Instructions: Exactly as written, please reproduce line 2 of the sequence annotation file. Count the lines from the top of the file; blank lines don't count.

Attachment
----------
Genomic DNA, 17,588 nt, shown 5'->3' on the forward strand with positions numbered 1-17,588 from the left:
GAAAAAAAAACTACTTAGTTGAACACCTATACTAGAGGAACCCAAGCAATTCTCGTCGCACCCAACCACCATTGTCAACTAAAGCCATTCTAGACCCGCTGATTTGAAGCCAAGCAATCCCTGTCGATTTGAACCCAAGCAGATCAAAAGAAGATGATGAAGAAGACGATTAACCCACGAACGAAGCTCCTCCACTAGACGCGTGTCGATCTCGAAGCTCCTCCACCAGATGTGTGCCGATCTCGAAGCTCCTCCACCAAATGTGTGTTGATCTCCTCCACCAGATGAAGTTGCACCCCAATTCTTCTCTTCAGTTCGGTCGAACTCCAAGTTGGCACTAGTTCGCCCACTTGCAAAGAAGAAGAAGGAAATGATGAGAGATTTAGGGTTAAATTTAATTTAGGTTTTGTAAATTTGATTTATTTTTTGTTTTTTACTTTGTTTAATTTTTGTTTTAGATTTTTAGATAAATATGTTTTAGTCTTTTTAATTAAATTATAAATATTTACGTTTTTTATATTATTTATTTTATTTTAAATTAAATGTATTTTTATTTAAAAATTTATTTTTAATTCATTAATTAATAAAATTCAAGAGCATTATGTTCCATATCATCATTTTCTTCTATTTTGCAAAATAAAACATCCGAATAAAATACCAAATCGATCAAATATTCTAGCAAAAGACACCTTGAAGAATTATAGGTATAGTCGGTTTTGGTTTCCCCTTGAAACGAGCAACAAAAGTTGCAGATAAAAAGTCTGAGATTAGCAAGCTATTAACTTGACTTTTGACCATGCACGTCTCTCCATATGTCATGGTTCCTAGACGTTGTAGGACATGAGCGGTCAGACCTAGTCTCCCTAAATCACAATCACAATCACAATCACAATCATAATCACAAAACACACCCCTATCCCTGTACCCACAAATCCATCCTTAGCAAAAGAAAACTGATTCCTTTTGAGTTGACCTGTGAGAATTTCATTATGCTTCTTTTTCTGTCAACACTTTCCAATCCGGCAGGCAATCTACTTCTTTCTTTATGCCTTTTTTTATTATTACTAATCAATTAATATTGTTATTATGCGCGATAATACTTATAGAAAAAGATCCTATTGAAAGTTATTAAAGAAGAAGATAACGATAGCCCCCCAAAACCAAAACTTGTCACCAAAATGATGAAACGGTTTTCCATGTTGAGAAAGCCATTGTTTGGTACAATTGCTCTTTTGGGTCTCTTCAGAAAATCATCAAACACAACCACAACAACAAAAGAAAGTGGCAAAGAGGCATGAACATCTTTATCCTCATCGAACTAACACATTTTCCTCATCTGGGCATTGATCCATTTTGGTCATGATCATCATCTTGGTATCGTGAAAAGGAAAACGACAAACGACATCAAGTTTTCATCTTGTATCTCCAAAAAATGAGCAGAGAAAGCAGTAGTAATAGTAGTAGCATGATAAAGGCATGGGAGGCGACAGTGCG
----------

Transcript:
GAAAAAAAAACTACTTAGTTGAACACCTATACTAGAGGAACCCAAGCAATTCTCGTCGCACCCAACCACCATTGTCAACTAAAGCCATTCTAGACCCGCTGATTTGAAGCCAAGCAATCCCTGTCGATTTGAACCCAAGCAGATCAAAAGAAGATGATGAAGAAGACGATTAACCCACGAACGAAGCTCCTCCACTAGACGCGTGTCGATCTCGAAGCTCCTCCACCAGATGTGTGCCGATCTCGAAGCTCCTCCACCAAATGTGTGTTGATCTCCTCCACCAGATGAAGTTGCACCCCAATTCTTCTCTTCAGTTCGGTCGAACTCCAAGTTGGCACTAGTTCGCCCACTTGCAAAGAAGAAGAAGGAAATGATGAGAGATTTAGGGTTAAATTTAATTTAGGTTTTGTAAATTTGATTTATTTTTTGTTTTTTACTTTGTTTAATTTTTGTTTTAGATTTTTAGATAAATATGTTTTAGTCTTTTTAATTAAATTATAAATATTTACGTTTTTTATATTATTTATTTTATTTTAAATTAAATGTATTTTTATTTAAAAATTTATTTTTAATTCATTAATTAATAAAATTCAAGAGCATTATGTTCCATATCATCATTTTCTTCTATTTTGCAAAATAAAACATCCGAATAAAATACCAAATCGATCAAATATTCTAGCAAAAGACACCTTGAAGAATTATAGGTATAGTCGGTTTTGGTTTCCCCTTGAAACGAGCAACAAAAGTTGCAGATAAAAAGTCTGAGATTAGCAAGCTATTAACTTGACTTTTGACCATGCACGTCTCTCCATATGTCATGGTTCCTAGACGTTGTAGGACATGAGCGGTCAGACCTAGTCTCCCTAAATCACAATCACAATCACAATCACAATCATAATCACAAAACACACCCCTATCCCTGTACCCACAAATCCATCCTTAGCAAAAGAAAACTGATTCCTTTTGAGTTGACCTGTGAGAATTTCATTATGCTTCTTTTTCTGTCAACACTTTCCAATCCGGCAGGCAATCTACTTCTTTCTTTATGCCTTTTTTTATTATTACTAATCAATTAATATTGTTATTATGCGCGATAATACTTATAGAAAAAGATCCTATTGAAAGTTATTAAAGAAGAAGATAACGATAGCCCCCCAAAACCAAAACTTGTCACCAAAATGATGAAACGGTTTTCCATGTTGAGAAAGCCATTGTTTGGTACAATTGCTCTTTTGGGTCTCTTCAGAAAATCATCAAACACAACCACAACAACAAAAGAAAGTGGCAAAGAGGCATGAACATCTTTATCCTCATCGAACTAACACATTTTCCTCATCTGGGCATTGATCCATTTTGGTCATGATCATCATCTTGGTATCGTGAAAAGGAAAACGACAAACGACATCAAGTTTTCATCTTGTATCTCCAAAAAATGAGCAGAGAAAGCAGTAGTAATAGTAGTAGCATGATAAAGGCATGGGAGGCGACAGTGCG